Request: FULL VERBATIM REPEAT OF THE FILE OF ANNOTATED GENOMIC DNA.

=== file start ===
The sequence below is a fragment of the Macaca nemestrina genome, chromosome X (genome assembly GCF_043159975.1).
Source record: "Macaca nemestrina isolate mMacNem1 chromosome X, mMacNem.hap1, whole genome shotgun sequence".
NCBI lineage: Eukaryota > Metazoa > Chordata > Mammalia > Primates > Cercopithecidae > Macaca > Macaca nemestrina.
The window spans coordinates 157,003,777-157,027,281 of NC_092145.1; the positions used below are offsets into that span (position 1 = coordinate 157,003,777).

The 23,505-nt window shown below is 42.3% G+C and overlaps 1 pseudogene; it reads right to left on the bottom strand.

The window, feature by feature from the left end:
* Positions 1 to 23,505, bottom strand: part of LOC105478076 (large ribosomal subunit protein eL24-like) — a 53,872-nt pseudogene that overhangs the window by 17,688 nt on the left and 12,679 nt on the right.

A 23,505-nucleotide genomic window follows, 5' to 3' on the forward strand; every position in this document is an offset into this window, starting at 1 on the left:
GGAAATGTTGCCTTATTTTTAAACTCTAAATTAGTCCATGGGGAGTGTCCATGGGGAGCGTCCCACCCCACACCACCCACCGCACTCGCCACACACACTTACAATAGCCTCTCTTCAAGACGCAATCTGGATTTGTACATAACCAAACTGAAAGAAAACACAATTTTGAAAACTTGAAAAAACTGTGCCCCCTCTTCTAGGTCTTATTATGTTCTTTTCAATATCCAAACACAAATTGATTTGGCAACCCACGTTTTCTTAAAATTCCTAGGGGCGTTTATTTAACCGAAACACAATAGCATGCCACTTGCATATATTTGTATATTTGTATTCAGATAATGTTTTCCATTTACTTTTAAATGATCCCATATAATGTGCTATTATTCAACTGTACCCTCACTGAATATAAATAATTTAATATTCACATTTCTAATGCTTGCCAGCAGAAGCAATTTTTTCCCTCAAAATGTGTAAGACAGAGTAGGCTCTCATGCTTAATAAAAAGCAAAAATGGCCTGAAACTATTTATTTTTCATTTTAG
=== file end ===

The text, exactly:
The sequence below is a fragment of the Macaca nemestrina genome, chromosome X (genome assembly GCF_043159975.1).
Source record: "Macaca nemestrina isolate mMacNem1 chromosome X, mMacNem.hap1, whole genome shotgun sequence".
NCBI lineage: Eukaryota > Metazoa > Chordata > Mammalia > Primates > Cercopithecidae > Macaca > Macaca nemestrina.
The window spans coordinates 157,003,777-157,027,281 of NC_092145.1; the positions used below are offsets into that span (position 1 = coordinate 157,003,777).

The 23,505-nt window shown below is 42.3% G+C and overlaps 1 pseudogene; it reads right to left on the bottom strand.

The window, feature by feature from the left end:
* Positions 1 to 23,505, bottom strand: part of LOC105478076 (large ribosomal subunit protein eL24-like) — a 53,872-nt pseudogene that overhangs the window by 17,688 nt on the left and 12,679 nt on the right.

A 23,505-nucleotide genomic window follows, 5' to 3' on the forward strand; every position in this document is an offset into this window, starting at 1 on the left:
GGAAATGTTGCCTTATTTTTAAACTCTAAATTAGTCCATGGGGAGTGTCCATGGGGAGCGTCCCACCCCACACCACCCACCGCACTCGCCACACACACTTACAATAGCCTCTCTTCAAGACGCAATCTGGATTTGTACATAACCAAACTGAAAGAAAACACAATTTTGAAAACTTGAAAAAACTGTGCCCCCTCTTCTAGGTCTTATTATGTTCTTTTCAATATCCAAACACAAATTGATTTGGCAACCCACGTTTTCTTAAAATTCCTAGGGGCGTTTATTTAACCGAAACACAATAGCATGCCACTTGCATATATTTGTATATTTGTATTCAGATAATGTTTTCCATTTACTTTTAAATGATCCCATATAATGTGCTATTATTCAACTGTACCCTCACTGAATATAAATAATTTAATATTCACATTTCTAATGCTTGCCAGCAGAAGCAATTTTTTCCCTCAAAATGTGTAAGACAGAGTAGGCTCTCATGCTTAATAAAAAGCAAAAATGGCCTGAAACTATTTATTTTTCATTTTAG